15.     However, over recent years, local authorities have been working together (and with Welsh Government) to develop a more strategic approach, based on asset management principles. The County Surveyors Society Wales (CSSW) engaged with the Society of Chief Officers for Transportation in Scotland (SCOTS) on a Highway Asset Management Plan (HAMP) working group. That group produced guidance and recommended good practice which has been promoted amongst all local authorities.


16.     HAMPs explain the basis for the allocation of budgets and the development of financial plans. They provide evidence to justify the levels of budgets that are necessary and the likely impact different funding scenarios may have on the performance of the asset.


17.     Another factor that has encouraged asset management planning and a longer term strategic approach has been the requirement of CIPFA since 2016/17 to include accounting information on the valuation of Highway Network Infrastructure assets in councils’ Statement of Accounts. Appropriate information on highways assets is needed to meet this requirement and the HAMPs provide a good basis for this.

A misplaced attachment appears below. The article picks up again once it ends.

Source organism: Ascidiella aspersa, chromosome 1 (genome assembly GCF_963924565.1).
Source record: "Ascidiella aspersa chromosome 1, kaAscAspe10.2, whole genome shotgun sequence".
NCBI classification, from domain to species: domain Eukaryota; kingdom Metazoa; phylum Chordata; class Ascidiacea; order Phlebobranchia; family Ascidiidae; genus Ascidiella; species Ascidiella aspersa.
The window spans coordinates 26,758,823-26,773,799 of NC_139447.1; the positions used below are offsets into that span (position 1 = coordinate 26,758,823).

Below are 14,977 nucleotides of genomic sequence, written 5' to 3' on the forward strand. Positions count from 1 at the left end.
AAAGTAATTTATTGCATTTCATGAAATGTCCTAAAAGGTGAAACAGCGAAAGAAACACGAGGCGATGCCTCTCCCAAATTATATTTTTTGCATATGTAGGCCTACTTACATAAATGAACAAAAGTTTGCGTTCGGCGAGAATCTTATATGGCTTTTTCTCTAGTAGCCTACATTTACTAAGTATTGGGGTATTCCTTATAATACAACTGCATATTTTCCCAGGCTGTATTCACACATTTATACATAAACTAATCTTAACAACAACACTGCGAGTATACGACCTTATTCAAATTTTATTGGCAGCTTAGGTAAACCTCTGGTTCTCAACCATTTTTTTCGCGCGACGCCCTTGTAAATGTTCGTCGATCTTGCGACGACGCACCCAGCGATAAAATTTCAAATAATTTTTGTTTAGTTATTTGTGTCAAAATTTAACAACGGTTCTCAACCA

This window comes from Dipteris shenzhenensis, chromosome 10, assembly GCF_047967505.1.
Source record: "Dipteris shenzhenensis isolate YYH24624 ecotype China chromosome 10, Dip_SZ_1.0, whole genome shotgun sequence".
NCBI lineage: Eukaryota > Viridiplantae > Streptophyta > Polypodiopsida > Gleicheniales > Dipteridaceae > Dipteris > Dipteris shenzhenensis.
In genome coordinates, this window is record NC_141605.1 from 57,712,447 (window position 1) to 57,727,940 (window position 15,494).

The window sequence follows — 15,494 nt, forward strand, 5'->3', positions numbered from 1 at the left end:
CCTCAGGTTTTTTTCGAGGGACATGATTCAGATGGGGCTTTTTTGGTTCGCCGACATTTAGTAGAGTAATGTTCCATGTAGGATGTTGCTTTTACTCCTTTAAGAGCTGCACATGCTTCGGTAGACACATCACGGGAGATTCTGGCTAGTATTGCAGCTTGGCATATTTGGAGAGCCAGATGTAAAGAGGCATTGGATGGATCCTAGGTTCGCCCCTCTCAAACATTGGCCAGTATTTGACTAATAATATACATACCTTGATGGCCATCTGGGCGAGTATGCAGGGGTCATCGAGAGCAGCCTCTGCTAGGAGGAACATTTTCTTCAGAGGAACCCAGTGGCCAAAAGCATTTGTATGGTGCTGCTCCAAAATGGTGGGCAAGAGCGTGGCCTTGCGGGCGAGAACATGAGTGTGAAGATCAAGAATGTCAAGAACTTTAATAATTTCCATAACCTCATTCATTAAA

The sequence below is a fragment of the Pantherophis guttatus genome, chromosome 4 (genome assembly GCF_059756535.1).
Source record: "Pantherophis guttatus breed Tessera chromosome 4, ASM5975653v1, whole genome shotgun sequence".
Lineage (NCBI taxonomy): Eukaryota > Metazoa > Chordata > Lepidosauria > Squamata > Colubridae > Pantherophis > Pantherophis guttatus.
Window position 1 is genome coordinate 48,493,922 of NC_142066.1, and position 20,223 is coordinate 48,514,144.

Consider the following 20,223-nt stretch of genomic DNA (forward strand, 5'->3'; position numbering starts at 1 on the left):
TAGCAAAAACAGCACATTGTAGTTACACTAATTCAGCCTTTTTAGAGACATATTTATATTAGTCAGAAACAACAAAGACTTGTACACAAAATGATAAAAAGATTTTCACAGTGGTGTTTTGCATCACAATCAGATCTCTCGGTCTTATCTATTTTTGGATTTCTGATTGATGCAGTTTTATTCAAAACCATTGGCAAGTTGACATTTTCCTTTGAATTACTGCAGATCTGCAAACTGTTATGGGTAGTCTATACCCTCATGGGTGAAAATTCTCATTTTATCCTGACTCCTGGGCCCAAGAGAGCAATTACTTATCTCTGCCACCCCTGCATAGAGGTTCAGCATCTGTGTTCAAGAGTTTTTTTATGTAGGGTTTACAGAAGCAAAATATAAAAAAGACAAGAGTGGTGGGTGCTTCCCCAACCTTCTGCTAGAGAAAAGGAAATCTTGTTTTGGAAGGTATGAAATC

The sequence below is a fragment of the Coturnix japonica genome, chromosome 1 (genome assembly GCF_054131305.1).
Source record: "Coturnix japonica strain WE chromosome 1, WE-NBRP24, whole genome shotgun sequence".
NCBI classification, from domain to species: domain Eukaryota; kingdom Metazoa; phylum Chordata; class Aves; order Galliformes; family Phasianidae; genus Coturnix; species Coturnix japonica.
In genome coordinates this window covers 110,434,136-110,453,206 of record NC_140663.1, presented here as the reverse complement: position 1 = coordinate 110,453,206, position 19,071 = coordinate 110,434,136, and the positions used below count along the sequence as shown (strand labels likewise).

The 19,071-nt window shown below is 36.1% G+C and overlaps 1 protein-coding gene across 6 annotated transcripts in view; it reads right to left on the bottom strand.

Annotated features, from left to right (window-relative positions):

18.     However, the production of HAMPs involves considerable work which can be justified only if there is sufficient funding available to follow up on recommendations emerging from the process. During the period of funding at the level experienced under the LGBI it made perfect sense. Likewise, Welsh Government will expect HAMPS to inform expenditure of the recent allocation of £30m. However, it becomes difficult to maintain commitment to this rigorous process when the level of funding becomes inadequate. Therefore, coming up with a long-term funding solution is vitally important.


19.     The Local Government Association has highlighted the disparity between investment in the strategic road network in England and the highways maintained by local authorities ( . They claim that national roads maintained by Highways England will have received 52 times more than local roads by 2020. They have called for 2p per litre of existing fuel duty[2] to be invested in local road maintenance – a call that has been backed by the AA. Such a move would raise around a £1bn per annum.